Lauren Cross is an interdisciplinary artist, curator, and scholar whose work has been exhibited across the country. Cross earned her BA (2006) in Art, Design, and Media from Richmond, the American International University in London, England, her MFA (2010) in Visual Arts from Lesley University in Cambridge, MA, and her Ph.D (2017) in Multicultural Women’s and Gender Studies at Texas Woman’s University in Denton, TX. Cross is a passionate advocate for diversity in the arts, founding WoCA Projects, a non profit arts organization that curates exhibitions and community arts programs that champion women artists of color. She has also written and contributed academic research on the intersections of race, gender and the arts in the fields of women’s and gender studies, visual culture studies, and multicultural studies. In 2013, Cross was among three Fort Worth artists selected for the 2013 Fort Worth Weekly Visionary Awards, and in 2015 she was listed among 100 Dallas Creatives by the Dallas Observer.

Stay tuned to see updates throughout the year about each artist project and upcoming programming. Be sure to stop by the Center for Creative Connections to interact with their creations.

Jessica Fuentes is the Manager of Gallery Interpretation and the Center for Creative Connections at the DMA

Artist Interview: Lisa Huffaker

This summer the Center for Creative Connections invited C3 Visiting Artist Lisa Huffaker to design an in-gallery activity inspired by a work of art on view in C3. Meet Lisa here and learn more about her musically engaging activities designed for visitors of all ages.

Tell us about yourself. (In 50 words or less)
I am a classical singer by training, but have always created visual art and poetry as well. My latest project is White Rock Zine Machine, which offers tiny handmade books of art and writing through re-purposed vending machines. I am interested in the community we form through creative work.

What motivated you to apply to the C3 Visiting Artist Project?

Nam June Paik, Music Box Based on Piano Piece Composed in Tokyo in 1954, 1994, Vintage TV cabinet, Panasonic 10 TV model 1050R, Panasonic mini video camera, incandescent light bulb and 144-note music box mechanism, Dallas Museum of Art, bequest of Dorace M. Fichtenbaum 2015.48.113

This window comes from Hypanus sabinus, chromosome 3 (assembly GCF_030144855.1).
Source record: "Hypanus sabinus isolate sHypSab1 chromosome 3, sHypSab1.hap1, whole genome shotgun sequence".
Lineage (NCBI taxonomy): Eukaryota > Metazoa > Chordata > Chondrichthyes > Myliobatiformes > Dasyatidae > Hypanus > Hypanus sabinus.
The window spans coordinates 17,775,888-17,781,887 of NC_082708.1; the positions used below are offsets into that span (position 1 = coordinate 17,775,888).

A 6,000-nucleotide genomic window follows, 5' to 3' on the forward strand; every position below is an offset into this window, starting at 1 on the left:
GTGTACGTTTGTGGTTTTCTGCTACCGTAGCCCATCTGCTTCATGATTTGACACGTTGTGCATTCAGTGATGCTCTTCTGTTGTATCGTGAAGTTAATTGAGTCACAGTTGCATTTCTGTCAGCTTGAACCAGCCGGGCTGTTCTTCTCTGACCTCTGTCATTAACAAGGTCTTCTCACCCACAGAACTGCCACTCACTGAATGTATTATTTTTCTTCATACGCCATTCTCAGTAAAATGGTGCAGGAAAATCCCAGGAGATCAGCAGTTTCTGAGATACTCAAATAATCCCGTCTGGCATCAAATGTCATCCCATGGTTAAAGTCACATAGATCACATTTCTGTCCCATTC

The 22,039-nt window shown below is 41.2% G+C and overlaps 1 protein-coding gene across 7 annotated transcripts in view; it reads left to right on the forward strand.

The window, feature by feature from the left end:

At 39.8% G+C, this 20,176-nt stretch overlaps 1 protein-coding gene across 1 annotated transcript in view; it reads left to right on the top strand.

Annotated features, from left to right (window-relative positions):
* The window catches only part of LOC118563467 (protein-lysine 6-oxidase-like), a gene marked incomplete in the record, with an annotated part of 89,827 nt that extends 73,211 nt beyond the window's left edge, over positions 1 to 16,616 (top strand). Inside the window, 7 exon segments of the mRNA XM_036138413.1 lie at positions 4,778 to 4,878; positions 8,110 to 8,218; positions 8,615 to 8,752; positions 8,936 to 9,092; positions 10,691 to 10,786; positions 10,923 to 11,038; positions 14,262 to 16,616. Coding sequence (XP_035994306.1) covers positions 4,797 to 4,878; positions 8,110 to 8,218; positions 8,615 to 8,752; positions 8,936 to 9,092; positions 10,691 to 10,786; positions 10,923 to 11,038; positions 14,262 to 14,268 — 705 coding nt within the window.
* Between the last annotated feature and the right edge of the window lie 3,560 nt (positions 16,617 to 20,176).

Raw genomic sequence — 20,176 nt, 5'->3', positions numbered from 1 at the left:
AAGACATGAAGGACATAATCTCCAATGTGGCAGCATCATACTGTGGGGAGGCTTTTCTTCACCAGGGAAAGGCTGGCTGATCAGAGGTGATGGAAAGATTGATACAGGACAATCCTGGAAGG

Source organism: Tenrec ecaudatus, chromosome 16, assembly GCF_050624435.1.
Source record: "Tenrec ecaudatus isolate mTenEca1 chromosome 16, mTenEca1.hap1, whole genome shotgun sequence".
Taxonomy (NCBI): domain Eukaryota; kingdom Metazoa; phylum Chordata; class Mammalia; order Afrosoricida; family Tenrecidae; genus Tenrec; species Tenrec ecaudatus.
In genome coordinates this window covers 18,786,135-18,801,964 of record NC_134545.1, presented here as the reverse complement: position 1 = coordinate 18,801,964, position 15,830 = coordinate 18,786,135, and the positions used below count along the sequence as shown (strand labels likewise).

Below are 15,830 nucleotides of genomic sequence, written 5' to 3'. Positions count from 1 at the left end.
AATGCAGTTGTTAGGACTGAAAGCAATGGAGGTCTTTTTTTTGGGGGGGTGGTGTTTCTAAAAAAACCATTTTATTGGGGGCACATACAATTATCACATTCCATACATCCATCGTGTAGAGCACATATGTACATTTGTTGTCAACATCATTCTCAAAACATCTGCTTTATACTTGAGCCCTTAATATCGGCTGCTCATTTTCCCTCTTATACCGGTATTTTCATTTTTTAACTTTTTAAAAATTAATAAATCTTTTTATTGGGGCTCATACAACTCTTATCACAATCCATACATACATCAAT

While visiting the Museum, I saw Nam June Paik’s Music Box Based on a Piano Piece Composed in Tokyo in 1954. It’s an old television transformed to show a video of a music box, and it reminded me of my vending machines, which are also “communication boxes” with knobs, whimsically reinvented to give us new content. I loved the idea of exploring the relationship between these two objects, within the interactive space of the C3 Gallery, and inviting visitors to interact with and even contribute to the project.  I’m so grateful to the DMA for embracing my crazy vision!

Tell us about the process of creating your zine machine.

I found a retired baseball card vending machine on Craigslist, and transformed it.  I sanded it down to bare metal,  then used old player piano rolls as stencils to paint a pattern on the sides. I cut a hole in the front panel and covered it with glass, so we could see the zines inside. I attached Victorian-era music box disks to the machine,  including a sort of halo at the top. Then I added other objects — carved wood pieces, various metal oddities, a kalimba, gears and springs taken out of broken alarm clocks, and eight music box mechanisms, including one that plays original music composed by punching holes in a strip of paper.

What did you enjoy most about this experience?
While creating the zine machine, I really enjoyed the contradiction between noisy power tools and delicate, beautiful mechanisms! But most of all I have enjoyed the opportunity to explore certain ideas — the overlap of music, memory, and machine — and invite others to interact with the project. It has been fascinating to see the drawings and writings created by visitors in response to the music I chose for the listening station in my installation.

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Visit the Center for Creative Connections through September to contribute drawings to Huffaker’s zines and to receive a zine from the machine.

Join C3 Visiting Artist Lisa Huffaker as she hosts a series of programs in September:

Tuesday, September 5, First Tuesday: Music with Ms. Lisa; 11:30 a.m. – Noon
Friday, September 15, Late Night Tour; 6:30 p.m.
Friday, September 15, Late Night Performance with Piano; 9:00 p.m.
Friday, September 22, Teen Homeschool; 1:00-4:00 p.m.

Jessica Fuentes is the Manager of Gallery Interpretation and the Center for Creative Connections at the DMA

In Collaboration